In a year-long project intended to educate consumers about the comprehensive nature of financial planning, CFP Board released a primer on helping clients minimize personal risks.
“So many people think financial planning equals investment advice, when in fact CFP professionals take a far broader view of an individual's financial situation,” says CFP’s Consumer Advocate Eleanor Blayney, the creator and face behind the “12 for 12 Approach for Financial Confidence” campaign.
The May message highlights the fact that unforeseen, costly emergencies and expenses are a given in every life. Blayney chose to focus on risk in May because the universal radio signal for distress is “Mayday! Mayday!”
"It's just as important to protect our finances – or indeed anything we value – from loss, as it is to grow our wealth," Blayney says in a release. "Without taking steps to minimize risks to our financial security, all the wealth we spend so much time planning for and building can be quickly eliminated by one of life's unexpected but inevitable disasters."
She urges that consumers take the following three steps:
Avoid Unnecessary Risks
Avoiding risk is generally the simplest and cheapest approach to protecting wealth, but it can also be impractical, inconvenient, and even ill-advised. For example, staying out of equities to avoid the risk of a drop in the stock market may mean missing long-term benefits from the overall trend of stock market gains. It's critical to assess risk and reward in the short and long term.
Take steps to reduce the probability and impact of financial loss, such as diversifying a 401(k) or investment portfolio. Lower the financial costs of a loss by creating an emergency fund for unexpected expenses or job loss. The costs and long-term consequences of drawing money from a reserve account are considerably less than resorting to credit cards or simply letting expenses go unpaid.
Insurance spreads risk out to a third party for a lower price than you would pay if an unexpected event occurred and you were solely responsible. Getting insurance coverage is a necessary part of building financial security for anyone who provides support or cares for another individual; must work for a living; or has a home, a car or valuable property.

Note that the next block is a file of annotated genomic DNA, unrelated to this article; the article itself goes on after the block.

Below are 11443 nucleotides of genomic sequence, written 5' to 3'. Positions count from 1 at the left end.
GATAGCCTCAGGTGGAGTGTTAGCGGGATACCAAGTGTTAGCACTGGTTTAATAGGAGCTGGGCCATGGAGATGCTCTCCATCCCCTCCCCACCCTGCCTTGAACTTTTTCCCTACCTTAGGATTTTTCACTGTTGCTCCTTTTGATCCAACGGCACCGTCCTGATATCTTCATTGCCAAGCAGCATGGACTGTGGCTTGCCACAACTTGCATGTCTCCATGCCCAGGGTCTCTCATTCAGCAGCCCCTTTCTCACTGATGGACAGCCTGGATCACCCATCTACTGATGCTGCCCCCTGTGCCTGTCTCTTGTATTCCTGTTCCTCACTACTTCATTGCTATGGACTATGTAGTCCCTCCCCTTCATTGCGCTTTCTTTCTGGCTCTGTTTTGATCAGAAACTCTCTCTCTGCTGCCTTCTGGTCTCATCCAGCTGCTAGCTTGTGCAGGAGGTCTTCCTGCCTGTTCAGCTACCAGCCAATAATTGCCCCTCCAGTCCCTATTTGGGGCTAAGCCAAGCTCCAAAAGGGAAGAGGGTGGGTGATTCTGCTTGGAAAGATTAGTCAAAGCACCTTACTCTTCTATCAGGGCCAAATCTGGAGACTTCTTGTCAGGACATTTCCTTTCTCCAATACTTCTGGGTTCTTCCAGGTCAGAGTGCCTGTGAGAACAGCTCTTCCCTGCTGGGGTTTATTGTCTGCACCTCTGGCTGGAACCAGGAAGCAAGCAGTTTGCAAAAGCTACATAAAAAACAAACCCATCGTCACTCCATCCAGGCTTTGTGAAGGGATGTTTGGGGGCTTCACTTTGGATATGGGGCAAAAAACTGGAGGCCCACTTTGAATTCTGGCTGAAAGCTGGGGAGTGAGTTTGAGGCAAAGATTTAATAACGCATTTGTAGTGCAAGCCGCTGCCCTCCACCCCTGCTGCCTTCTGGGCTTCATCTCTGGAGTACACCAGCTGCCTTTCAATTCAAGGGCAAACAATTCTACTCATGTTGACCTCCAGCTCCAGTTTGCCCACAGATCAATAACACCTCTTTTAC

When it comes to insurance, Blayney lays out five cardinal rules for the prudent use of insurance:
Insure only what you cannot afford to lose:
Consider your personal circumstances and determine what assets and services would be financially devastating to lose. From life and disability income insurance to long-term care and health insurance, purchase insurance that will ensure your most vital needs are maintained.
Use insurance for financial, not emotional, loss:
While the loss of a beloved personal item would be devastating, the reality is that it may not result in a significant financial loss and insurance may not be necessary. Insurance for children should be considered in certain cases, but may not be suitable for most.
Focus on acquiring insurance that offers the best protection from loss, rather than extraneous benefits:
Insurance is first and foremost to protect assets, not grow them.
Keep insurance costs down through the other risk management strategies:
Proactive life adjustments such as installing a home security system (a form of risk mitigation) or quitting smoking (risk avoidance) can significantly reduce your insurance premiums.
Consider self-insurance in combination with commercial insurance:
Raising policy deductibles or extending the time before one can make a claim on a disability or long-term care policy may lower overall insurance costs.
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